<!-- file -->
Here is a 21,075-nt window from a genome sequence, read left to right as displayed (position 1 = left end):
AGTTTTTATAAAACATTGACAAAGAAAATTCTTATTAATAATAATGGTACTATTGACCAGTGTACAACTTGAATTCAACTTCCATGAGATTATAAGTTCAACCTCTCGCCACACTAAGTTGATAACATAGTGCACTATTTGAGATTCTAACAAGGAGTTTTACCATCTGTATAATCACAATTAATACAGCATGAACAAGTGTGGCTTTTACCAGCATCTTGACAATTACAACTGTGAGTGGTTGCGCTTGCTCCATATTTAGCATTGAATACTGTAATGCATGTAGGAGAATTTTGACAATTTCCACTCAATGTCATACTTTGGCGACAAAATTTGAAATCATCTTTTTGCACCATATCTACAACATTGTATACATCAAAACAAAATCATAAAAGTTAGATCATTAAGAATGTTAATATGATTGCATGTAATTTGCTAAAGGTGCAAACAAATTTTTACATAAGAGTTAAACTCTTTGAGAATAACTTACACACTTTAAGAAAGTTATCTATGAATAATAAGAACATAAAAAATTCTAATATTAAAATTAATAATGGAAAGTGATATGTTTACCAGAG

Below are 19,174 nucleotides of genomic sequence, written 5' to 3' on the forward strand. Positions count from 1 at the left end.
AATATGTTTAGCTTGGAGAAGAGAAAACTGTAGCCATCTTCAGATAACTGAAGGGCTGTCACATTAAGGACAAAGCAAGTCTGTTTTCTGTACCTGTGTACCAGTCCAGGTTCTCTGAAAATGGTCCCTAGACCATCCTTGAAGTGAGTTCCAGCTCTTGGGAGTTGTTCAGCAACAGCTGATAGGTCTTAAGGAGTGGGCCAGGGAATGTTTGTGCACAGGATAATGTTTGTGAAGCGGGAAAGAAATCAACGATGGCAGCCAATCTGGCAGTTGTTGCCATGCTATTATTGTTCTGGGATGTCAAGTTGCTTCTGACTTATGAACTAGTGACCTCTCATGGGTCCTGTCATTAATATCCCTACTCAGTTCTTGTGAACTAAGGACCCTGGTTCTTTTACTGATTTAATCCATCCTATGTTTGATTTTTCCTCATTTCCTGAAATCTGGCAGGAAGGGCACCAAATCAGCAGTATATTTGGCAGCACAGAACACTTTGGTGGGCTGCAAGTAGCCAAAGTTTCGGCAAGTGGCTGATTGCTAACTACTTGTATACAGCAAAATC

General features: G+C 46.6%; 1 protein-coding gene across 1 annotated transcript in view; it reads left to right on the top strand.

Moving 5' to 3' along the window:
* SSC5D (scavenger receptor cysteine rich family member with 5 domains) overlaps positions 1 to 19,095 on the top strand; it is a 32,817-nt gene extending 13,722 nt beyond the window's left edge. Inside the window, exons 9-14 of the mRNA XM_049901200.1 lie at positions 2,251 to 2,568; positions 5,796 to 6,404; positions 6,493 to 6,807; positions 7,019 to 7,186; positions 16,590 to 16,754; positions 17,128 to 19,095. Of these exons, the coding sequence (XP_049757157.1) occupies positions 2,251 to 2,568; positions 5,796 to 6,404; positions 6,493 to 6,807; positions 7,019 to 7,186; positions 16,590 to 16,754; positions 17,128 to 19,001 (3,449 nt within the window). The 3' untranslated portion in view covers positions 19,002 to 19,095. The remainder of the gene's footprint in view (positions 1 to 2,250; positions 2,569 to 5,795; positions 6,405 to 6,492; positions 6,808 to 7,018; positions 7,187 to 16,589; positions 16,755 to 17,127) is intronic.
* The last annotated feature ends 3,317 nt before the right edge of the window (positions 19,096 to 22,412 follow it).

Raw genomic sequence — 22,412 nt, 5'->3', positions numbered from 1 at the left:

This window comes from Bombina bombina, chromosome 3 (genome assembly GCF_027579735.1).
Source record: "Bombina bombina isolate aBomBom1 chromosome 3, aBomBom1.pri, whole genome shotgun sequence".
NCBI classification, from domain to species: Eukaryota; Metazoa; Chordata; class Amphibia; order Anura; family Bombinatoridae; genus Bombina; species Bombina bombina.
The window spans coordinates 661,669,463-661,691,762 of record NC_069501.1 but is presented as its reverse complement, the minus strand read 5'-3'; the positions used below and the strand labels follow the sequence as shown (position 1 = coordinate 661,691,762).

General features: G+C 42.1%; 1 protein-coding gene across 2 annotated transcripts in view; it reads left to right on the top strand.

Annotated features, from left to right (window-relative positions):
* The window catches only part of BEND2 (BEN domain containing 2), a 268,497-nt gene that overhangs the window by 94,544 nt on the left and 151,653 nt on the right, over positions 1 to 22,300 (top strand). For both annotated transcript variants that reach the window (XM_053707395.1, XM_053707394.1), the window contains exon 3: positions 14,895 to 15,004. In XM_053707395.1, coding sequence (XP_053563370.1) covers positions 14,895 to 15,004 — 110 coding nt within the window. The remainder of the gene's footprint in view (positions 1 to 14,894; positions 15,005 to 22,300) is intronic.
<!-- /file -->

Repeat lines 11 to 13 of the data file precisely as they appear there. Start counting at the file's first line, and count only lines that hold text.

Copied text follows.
Source record: "Bombina bombina isolate aBomBom1 chromosome 3, aBomBom1.pri, whole genome shotgun sequence".
NCBI classification, from domain to species: Eukaryota; Metazoa; Chordata; class Amphibia; order Anura; family Bombinatoridae; genus Bombina; species Bombina bombina.
The window spans coordinates 661,669,463-661,691,762 of record NC_069501.1 but is presented as its reverse complement, the minus strand read 5'-3'; the positions used below and the strand labels follow the sequence as shown (position 1 = coordinate 661,691,762).